Every time you purchase credit card with cash back credit, you usually get cash back on any amounts taken directly from the credit card itself. Here’s a partial list:
1) Annual Percentage Rate (APR) or other exchange rate accounting or balance transfer fees.
2) Interest rate transfer fees.
3) Issuance and access to a credit card account for later use.
And finally, the bottom line: it is easy to access credit card statements and credit card balance transfers from different sources, therefore it is essential for you to do your due diligence and read all the information about credit card offers and the terms and conditions carefully. Credit card holders deserve to know not only what they get but also what it should cost them, how it works, what charges if any are below the standard rate, and how much you pay once the transfer is applied.
1. What is the Average Rate?
Exactly what interest rate you should expect to pay depends on your credit card issuer. The best comparison for credit card issuers is between Discover’ and Morgan Stanley is Atelier Belge, France.
In a nutshell, on cash back credit, a credit card issuer offers you free purchases at selected retailers and can use the card to pay back purchases you incur from those stores at a convenient rate. The lower a card’s rate, the more money you’ll save by paying back products you buy online. On the other hand, if a credit card company offers low or 0% interest rates, it means you’ll be paying back a fixed amount that may prove to be lower, depending on your balance amount. With Discover’s card, for example, this rate may be 10%, while with Morgan Stanley’s it may be as low as 3%.
2. How Does the Low Interest Rate Apply?
The rate that applies when you withdraw the cash back credit card money is usually 1 percent or so off. Remember, though, that there are “frictures” with 0% interest rates. For example, you may be required to pay at least the minimum payment on any balance transfer charges you incur each month while you don’t qualify for a cash back credit card. If you incur your payback of more than that amount this month, you can be charged additional fees with your new card and may be locked out of future cards.
Be sure to read all the fine print before you sign up for a card, as some credit card companies won’t even print it out until you fill it out.
3. What Fees Are There? ‘Those Special Fees’?
That’s the big secret in credit card applications: APR and annual percentage rates. The secret? The APR is just determined by your outstanding balance. So if you pay a lot of retail purchases, pay a little more for credit card products, and pay back more more on other purchases, those same accounts can add up, leaving you with something for nothing. In this kind of situation, you probably shouldn’t even look for a credit card offer – it’s just jargon for “universal common carrier credit card”, a fancy name for the credit card that isn’t associated with any particular institution.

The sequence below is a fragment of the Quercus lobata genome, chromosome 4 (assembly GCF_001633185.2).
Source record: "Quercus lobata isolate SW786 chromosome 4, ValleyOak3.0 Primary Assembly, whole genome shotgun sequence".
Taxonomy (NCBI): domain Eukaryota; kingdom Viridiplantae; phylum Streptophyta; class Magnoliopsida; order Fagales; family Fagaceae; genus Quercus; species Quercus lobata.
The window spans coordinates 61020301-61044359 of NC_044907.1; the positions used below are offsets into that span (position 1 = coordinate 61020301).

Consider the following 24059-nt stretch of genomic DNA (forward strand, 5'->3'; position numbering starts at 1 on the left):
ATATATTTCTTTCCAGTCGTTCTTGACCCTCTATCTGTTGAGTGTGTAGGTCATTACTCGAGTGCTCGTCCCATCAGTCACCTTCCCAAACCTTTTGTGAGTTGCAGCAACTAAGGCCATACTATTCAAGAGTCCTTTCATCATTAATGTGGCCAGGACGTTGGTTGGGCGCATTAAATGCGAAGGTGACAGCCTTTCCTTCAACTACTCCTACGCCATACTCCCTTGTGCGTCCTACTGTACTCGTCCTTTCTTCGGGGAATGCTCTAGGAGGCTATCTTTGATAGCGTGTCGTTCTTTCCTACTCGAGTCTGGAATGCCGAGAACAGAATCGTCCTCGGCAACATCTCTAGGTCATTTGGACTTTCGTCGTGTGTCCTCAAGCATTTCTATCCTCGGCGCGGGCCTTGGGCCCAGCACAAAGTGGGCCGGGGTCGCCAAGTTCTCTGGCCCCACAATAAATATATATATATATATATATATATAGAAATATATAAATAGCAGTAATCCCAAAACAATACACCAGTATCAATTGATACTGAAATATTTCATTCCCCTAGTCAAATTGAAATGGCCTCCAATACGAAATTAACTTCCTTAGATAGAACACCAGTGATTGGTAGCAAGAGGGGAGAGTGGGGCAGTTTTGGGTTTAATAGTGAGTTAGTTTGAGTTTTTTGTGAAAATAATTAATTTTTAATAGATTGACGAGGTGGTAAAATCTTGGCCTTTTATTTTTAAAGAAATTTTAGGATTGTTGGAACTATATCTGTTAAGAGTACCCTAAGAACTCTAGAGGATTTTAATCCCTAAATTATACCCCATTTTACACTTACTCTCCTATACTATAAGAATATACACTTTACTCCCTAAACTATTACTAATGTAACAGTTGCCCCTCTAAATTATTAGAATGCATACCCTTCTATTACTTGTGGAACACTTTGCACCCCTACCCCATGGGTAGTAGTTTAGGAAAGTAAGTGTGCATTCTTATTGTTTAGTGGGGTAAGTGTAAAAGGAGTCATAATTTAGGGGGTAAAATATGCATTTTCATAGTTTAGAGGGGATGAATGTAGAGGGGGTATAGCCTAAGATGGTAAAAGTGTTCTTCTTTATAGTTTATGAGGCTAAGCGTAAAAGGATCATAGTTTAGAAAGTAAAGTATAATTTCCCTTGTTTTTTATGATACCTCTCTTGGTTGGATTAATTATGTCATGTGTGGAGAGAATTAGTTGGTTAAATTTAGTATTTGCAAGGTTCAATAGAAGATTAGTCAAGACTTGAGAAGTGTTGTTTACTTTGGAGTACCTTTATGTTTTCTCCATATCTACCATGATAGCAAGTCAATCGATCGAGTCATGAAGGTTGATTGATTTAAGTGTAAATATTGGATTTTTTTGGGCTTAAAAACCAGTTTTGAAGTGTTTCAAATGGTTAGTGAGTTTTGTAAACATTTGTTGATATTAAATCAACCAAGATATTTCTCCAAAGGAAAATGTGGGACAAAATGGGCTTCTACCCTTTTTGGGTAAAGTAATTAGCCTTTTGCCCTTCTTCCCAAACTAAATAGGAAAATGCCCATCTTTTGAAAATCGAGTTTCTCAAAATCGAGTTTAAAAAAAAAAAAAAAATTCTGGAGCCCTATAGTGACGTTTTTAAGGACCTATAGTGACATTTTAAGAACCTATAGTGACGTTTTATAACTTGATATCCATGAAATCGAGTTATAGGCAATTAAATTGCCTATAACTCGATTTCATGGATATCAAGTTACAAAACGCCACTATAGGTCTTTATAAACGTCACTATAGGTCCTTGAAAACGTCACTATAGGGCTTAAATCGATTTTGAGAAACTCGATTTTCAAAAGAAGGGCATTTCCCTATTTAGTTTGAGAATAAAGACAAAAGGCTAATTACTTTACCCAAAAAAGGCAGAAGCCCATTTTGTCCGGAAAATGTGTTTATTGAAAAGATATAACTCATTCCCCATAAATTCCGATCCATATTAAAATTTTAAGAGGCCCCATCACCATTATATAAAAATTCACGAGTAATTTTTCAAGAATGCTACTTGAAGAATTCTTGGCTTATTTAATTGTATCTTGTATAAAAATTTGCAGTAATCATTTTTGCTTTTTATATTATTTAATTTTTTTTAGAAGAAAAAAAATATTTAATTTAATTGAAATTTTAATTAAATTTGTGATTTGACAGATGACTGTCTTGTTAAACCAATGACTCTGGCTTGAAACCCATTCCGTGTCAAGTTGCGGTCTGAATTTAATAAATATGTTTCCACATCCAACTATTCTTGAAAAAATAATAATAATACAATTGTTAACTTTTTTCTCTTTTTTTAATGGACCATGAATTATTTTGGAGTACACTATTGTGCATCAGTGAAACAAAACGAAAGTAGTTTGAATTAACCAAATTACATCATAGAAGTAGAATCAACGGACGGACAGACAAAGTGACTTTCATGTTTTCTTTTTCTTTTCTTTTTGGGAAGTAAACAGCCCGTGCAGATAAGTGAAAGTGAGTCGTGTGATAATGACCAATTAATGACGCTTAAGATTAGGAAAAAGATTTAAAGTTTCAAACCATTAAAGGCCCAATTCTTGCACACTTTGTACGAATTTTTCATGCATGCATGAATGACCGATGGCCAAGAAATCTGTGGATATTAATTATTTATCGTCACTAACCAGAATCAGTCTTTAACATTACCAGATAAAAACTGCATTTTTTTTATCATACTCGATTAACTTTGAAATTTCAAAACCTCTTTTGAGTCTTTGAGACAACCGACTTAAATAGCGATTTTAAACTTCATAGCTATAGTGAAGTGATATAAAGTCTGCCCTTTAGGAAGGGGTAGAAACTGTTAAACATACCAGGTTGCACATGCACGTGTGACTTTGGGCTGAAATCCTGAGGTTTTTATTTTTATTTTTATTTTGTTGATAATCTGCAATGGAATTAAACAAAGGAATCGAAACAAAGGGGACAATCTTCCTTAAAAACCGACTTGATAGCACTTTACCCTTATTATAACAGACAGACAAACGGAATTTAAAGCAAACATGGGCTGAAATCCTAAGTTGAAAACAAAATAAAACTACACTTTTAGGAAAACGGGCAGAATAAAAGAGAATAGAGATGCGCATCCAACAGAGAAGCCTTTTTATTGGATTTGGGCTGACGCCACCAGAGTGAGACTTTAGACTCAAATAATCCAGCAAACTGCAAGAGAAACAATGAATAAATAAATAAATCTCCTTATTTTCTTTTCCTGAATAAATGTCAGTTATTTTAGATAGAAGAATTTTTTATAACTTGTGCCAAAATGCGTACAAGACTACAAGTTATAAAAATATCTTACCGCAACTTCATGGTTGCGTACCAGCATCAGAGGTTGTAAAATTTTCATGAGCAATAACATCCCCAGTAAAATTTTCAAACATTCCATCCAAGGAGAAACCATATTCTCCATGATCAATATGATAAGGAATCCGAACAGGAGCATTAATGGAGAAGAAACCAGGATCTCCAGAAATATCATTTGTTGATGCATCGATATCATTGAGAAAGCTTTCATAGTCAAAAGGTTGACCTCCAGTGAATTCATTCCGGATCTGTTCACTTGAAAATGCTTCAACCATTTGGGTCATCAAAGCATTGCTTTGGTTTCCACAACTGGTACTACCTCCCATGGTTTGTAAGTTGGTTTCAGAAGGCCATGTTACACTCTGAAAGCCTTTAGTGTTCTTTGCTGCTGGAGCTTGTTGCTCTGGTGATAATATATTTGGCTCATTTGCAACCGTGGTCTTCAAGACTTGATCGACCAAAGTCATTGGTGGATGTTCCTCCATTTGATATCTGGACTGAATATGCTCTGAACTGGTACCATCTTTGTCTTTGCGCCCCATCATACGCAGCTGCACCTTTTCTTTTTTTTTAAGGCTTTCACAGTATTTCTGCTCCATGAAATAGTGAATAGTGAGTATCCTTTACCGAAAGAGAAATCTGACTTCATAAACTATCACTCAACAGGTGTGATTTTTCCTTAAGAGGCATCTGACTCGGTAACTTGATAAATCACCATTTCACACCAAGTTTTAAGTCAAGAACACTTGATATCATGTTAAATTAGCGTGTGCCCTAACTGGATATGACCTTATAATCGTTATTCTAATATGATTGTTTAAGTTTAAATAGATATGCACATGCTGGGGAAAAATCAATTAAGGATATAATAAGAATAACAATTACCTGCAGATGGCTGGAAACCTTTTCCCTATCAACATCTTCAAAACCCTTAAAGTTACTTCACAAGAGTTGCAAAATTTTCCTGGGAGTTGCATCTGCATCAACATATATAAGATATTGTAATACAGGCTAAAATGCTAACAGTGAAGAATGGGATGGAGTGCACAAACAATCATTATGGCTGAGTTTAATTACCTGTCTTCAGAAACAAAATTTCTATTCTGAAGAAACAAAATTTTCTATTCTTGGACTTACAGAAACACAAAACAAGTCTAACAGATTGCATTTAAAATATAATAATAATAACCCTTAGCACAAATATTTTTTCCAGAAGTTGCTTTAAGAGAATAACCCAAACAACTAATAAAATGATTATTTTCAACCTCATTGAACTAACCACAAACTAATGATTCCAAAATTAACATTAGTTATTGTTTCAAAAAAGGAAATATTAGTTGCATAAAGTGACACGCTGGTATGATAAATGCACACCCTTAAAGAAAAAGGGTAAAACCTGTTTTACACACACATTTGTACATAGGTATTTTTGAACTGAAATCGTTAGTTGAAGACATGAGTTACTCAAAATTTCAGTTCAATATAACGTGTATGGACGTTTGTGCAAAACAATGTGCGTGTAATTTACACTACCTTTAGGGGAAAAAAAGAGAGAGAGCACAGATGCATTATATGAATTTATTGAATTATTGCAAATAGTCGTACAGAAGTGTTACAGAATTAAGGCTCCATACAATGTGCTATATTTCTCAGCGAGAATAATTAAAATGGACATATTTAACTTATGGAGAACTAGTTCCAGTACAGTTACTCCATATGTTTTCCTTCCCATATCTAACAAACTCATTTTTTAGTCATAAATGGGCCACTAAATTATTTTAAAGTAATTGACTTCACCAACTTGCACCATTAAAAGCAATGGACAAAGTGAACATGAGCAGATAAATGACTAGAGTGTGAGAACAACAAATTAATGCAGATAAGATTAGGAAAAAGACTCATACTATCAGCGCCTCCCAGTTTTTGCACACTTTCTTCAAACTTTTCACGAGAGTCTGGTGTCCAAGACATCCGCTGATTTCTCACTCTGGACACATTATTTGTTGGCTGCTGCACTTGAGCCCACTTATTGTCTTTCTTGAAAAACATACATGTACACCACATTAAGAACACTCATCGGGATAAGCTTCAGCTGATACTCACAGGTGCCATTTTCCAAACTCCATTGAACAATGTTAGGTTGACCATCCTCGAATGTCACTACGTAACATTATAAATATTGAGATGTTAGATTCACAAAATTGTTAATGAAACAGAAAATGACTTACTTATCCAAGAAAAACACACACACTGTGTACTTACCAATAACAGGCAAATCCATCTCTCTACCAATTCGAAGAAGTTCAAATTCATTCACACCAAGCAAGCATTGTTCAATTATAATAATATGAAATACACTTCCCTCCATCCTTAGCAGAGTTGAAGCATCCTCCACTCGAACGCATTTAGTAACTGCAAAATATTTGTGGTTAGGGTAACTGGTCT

We recommend that you look harder, following up on “must have” information, to find out if you’ll have to buy anything from the Discover’s or Morgan Stanley’s cards. It may save you a lot of money and a lot of headaches, but it isn’t really interest. The secret is to pay off your credit card bills at the full rate then transfer the money to the lowest rate card.
4. Do I Need To Have an Annual Credit Card Processing Account?
No. Accepting credit card applications from potential cardholders without a processing account means you still need to have the credit card application processed and sent to the cardholder account manager. There is no credit card processing fee, though. On the other hand, most banks charge fees for annual credit card processing accounts only. Most processing companies charge a single application fee, but the APC has a separate processing service for cash withdrawals.
Many processing services also accept ‘free’ credit card accounts when you choose to ‘Transfer Your Balance’. Even better, this service also includes a ‘Transfer Rewards’ chapter that includes all the benefits of transferring financial assets to regain your net worth. And if you need to transfer a balance to a new account, you could do so today online at http://www.ftc.gov/. You may also find a link to a report at http://www.consumer-guide.org/creditcardshill/transferred-rewards.htm. Take a look at it, too, if you haven’t read it yet.